On Sat, Jun 20, 2009 at 08:25:30AM +1000, L&L Knight wrote:
> ScienceDaily (June 19, 2009) ? Climate change is altering North American
> winter bird communities in ways that models currently favored by
> ecologists fail to predict.
Attribution in studies like this should be treated with great caution.
For example, both temperature and Crested Pigeon abundance in inner Sydney
increased over the same time period (1975-2000). This association is
insufficient to attribute the growth of the Crested Pigeon population to
global warming because there are plausible alternate explanations, e.g
colonization facilitated by past vegetation modification. Secular trends
present a particular problem as they can be found in many variables,
Sydney house prices increased 1975-2000 too, but probably didn't affect
Crested Pigeon numbers.
The study is based on Christmas Bird Count data largely from the NE US.
Having participated in a couple of NE US CBCs in 1980s its seems very
plausible that climate change, particular snow cover reduction, could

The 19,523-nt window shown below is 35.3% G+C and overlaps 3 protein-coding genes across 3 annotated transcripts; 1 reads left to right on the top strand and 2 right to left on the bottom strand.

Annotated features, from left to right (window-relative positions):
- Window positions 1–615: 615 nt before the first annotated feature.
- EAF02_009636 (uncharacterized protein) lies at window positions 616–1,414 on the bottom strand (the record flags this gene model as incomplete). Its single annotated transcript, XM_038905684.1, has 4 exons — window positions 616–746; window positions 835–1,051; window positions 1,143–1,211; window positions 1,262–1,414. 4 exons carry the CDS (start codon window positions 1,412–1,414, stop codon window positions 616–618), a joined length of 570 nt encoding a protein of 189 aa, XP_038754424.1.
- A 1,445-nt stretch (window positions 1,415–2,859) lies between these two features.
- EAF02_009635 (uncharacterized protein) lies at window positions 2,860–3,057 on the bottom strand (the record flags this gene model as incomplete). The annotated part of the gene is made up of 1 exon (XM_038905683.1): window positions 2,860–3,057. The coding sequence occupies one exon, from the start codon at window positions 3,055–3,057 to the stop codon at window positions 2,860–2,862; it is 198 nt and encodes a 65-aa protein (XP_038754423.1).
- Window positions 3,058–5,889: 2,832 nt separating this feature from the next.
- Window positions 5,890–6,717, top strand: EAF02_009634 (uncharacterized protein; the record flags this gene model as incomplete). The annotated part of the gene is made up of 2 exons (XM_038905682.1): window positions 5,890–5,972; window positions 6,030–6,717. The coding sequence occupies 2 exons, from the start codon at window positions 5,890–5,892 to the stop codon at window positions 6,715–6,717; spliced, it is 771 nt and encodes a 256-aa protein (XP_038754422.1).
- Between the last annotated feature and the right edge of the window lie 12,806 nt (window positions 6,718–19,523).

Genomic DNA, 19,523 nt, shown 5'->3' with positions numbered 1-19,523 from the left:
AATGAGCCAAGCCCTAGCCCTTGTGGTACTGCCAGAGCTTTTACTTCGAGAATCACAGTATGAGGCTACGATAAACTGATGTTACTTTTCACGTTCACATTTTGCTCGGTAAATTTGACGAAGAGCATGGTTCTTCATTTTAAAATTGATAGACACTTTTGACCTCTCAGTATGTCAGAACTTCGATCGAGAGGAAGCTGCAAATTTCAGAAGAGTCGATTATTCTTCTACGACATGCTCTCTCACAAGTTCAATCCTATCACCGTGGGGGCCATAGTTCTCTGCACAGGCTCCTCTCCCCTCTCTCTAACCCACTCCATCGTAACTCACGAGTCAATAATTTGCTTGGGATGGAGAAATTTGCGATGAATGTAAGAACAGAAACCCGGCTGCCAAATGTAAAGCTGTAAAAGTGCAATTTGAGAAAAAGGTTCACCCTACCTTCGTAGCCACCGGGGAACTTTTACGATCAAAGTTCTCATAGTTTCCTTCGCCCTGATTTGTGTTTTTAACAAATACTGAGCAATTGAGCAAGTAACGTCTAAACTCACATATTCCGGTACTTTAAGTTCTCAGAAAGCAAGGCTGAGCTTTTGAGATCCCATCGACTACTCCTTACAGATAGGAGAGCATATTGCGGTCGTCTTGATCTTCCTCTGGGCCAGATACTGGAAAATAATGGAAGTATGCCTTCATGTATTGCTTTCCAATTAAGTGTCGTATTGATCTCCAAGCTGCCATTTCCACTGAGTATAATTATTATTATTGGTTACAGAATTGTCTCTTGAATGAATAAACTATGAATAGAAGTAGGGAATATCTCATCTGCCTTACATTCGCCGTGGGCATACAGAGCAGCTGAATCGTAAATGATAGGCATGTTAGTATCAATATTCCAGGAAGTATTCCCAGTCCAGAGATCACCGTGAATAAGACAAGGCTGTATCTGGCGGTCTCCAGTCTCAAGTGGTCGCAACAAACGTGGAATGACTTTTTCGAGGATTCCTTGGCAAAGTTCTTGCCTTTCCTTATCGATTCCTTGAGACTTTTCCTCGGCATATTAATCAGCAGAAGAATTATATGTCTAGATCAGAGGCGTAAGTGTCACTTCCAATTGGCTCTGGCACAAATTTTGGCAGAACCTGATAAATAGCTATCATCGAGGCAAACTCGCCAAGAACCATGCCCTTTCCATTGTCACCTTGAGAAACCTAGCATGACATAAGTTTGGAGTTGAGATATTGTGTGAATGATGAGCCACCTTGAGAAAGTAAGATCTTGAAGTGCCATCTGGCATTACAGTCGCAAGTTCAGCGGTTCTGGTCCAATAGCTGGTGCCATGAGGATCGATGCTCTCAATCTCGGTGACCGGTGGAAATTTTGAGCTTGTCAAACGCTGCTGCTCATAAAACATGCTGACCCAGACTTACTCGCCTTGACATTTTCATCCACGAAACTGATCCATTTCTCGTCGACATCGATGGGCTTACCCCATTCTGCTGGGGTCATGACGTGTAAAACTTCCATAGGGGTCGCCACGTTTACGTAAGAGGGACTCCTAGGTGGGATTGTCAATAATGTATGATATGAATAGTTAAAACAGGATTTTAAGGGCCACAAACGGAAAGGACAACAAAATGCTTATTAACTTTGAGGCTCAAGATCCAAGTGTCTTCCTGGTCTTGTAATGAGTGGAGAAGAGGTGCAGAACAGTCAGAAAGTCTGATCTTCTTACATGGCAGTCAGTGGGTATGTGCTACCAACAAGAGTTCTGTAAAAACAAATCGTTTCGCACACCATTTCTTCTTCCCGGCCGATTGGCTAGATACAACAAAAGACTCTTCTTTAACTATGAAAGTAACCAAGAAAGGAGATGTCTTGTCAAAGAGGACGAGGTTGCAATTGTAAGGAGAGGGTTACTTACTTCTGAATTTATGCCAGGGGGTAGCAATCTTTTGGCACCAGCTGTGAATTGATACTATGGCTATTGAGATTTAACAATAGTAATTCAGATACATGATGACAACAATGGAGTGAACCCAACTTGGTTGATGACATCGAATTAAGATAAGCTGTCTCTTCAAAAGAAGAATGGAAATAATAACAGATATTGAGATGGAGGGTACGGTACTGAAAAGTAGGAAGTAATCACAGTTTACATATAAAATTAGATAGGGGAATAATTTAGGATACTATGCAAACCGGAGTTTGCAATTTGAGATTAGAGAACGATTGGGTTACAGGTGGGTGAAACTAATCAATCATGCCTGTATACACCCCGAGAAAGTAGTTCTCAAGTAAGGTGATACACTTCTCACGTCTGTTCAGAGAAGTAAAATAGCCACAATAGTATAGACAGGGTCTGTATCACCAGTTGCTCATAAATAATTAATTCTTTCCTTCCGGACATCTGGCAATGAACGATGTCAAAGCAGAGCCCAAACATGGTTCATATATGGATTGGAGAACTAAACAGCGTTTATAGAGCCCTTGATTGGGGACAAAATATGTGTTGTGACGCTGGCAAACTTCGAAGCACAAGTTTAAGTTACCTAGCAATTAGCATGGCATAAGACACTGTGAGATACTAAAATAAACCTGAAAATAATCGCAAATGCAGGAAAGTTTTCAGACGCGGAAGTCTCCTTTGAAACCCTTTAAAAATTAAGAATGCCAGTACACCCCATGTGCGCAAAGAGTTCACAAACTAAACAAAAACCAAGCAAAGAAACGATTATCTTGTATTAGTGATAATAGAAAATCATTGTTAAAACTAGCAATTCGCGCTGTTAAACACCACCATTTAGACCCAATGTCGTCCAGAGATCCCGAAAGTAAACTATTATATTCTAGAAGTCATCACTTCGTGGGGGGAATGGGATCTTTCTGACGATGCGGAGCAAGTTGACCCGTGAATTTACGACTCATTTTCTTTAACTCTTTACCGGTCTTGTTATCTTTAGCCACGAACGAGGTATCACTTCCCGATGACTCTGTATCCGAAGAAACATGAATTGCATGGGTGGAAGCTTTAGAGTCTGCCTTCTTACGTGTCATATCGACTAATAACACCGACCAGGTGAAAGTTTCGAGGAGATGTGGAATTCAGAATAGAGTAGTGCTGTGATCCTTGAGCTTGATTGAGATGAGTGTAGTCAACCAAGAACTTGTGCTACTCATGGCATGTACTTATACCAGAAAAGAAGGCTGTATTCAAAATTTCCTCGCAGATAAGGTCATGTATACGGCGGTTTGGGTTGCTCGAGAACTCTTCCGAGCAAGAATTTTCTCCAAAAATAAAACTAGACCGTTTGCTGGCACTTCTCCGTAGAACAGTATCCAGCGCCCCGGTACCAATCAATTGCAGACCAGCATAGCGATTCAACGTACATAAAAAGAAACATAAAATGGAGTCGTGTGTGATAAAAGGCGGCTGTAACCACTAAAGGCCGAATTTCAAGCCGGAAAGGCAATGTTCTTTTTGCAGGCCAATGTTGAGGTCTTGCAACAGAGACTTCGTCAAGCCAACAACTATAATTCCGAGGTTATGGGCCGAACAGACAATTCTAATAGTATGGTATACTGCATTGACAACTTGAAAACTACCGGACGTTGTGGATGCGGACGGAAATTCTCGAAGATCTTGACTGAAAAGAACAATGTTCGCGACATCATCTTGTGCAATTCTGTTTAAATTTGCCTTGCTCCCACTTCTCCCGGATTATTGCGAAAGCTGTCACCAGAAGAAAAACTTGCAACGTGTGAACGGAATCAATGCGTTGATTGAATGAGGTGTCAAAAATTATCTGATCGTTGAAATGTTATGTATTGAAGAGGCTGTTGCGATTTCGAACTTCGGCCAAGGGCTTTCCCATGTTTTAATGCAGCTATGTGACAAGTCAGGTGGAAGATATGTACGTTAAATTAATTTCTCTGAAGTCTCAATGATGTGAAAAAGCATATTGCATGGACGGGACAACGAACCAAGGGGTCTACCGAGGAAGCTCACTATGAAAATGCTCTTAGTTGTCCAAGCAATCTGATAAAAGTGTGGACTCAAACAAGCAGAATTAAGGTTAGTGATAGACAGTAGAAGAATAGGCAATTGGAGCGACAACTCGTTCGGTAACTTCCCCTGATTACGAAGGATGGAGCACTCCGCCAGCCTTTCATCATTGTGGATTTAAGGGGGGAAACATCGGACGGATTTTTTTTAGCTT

have be important to birds, but there are other plausible factors: e.g
changes in supplementary feeding or environmental pollutants such as DDT.
The authors exclude some species (Turkey, House Finch, Bald Eagle,
Hooded Merganser, Cooper's Hawk, Evening Grosbeak) because they have
shown such large population changes that they assume factors other that
climate change must be the cause. This suggests similar factors may have
smaller effects on other species which aren't excluded in their analysis.
The inconsistency of their observations with ecological expectations for
warming climates can be taken as evidence that the expectations are wrong
but conversely it could be taken as evidence that their attribution of
the observations to warming climate are incorrect.